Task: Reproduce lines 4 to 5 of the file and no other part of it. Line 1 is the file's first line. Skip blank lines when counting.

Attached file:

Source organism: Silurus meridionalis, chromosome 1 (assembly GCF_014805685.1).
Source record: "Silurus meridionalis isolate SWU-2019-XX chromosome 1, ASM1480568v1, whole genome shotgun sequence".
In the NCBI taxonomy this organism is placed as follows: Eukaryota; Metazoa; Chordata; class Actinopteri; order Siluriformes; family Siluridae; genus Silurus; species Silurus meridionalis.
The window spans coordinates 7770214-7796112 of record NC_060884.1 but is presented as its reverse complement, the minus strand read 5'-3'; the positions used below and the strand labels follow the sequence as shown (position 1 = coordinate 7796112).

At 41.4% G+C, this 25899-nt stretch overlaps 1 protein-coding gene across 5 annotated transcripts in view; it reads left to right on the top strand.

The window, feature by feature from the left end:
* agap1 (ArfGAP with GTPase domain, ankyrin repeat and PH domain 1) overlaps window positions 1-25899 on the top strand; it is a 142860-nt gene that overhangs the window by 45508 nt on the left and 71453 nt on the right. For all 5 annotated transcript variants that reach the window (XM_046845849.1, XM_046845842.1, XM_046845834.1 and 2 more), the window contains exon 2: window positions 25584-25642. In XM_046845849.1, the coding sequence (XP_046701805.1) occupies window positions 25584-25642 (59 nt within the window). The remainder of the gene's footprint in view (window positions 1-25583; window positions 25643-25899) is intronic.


The window spans coordinates 7770214-7796112 of record NC_060884.1 but is presented as its reverse complement, the minus strand read 5'-3'; the positions used below and the strand labels follow the sequence as shown (position 1 = coordinate 7796112).

At 41.4% G+C, this 25899-nt stretch overlaps 1 protein-coding gene across 5 annotated transcripts in view; it reads left to right on the top strand.